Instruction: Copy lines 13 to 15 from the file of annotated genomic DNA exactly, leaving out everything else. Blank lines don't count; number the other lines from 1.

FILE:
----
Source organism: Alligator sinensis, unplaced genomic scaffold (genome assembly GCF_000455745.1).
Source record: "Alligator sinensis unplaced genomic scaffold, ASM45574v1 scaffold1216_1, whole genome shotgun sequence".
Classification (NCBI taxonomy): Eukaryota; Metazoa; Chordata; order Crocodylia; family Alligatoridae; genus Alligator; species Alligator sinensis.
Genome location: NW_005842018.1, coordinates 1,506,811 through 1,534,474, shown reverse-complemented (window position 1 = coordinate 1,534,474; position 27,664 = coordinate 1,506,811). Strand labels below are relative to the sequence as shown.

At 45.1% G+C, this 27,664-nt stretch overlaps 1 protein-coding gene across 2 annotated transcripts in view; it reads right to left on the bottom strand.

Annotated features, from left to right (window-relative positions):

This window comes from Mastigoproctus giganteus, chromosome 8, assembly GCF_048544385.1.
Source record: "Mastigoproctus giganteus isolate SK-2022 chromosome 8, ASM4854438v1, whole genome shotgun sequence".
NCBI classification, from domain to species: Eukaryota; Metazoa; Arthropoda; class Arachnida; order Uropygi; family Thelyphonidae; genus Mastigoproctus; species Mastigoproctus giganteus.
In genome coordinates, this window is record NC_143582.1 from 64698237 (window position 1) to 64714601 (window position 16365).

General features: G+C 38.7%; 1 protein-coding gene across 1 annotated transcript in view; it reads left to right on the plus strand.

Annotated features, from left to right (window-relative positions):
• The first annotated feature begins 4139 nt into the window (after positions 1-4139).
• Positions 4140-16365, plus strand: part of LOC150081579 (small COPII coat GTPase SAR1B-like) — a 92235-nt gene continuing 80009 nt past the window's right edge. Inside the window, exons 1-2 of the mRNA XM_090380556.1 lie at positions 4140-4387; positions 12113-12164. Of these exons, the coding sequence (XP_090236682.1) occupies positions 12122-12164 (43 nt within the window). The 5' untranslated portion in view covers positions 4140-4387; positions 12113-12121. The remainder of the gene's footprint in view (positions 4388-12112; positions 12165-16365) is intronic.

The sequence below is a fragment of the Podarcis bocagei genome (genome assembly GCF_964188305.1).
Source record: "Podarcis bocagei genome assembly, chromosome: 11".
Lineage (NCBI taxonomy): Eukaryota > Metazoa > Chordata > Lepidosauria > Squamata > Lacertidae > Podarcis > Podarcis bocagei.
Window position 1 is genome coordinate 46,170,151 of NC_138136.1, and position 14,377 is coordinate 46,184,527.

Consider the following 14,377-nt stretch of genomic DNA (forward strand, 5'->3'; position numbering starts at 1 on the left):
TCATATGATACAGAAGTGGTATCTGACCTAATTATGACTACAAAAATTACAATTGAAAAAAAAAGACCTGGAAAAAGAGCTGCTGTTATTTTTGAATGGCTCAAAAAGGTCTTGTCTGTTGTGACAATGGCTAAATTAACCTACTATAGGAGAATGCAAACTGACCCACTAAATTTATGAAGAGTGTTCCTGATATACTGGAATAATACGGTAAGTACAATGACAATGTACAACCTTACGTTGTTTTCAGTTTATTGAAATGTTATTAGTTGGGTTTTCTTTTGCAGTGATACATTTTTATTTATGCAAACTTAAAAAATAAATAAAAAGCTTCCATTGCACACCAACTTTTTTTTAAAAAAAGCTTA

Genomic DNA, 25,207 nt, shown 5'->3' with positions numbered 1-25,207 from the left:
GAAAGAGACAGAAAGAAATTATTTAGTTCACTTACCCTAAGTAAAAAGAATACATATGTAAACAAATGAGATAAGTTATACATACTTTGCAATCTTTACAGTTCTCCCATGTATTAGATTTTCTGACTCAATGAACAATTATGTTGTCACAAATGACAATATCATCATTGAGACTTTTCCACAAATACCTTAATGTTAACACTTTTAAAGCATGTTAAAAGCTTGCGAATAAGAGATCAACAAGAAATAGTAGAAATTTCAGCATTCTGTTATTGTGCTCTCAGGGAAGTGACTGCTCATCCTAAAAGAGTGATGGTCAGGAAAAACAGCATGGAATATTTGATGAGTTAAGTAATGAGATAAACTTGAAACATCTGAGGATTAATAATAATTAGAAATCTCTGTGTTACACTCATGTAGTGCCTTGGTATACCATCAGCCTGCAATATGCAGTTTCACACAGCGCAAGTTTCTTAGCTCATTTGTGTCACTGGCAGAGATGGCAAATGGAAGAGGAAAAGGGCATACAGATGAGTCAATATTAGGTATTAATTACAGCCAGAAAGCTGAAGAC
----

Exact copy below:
• The first annotated feature begins 4139 nt into the window (after positions 1-4139).
• Positions 4140-16365, plus strand: part of LOC150081579 (small COPII coat GTPase SAR1B-like) — a 92235-nt gene continuing 80009 nt past the window's right edge. Inside the window, exons 1-2 of the mRNA XM_090380556.1 lie at positions 4140-4387; positions 12113-12164. Of these exons, the coding sequence (XP_090236682.1) occupies positions 12122-12164 (43 nt within the window). The 5' untranslated portion in view covers positions 4140-4387; positions 12113-12121. The remainder of the gene's footprint in view (positions 4388-12112; positions 12165-16365) is intronic.

The sequence below is a fragment of the Podarcis bocagei genome (genome assembly GCF_964188305.1).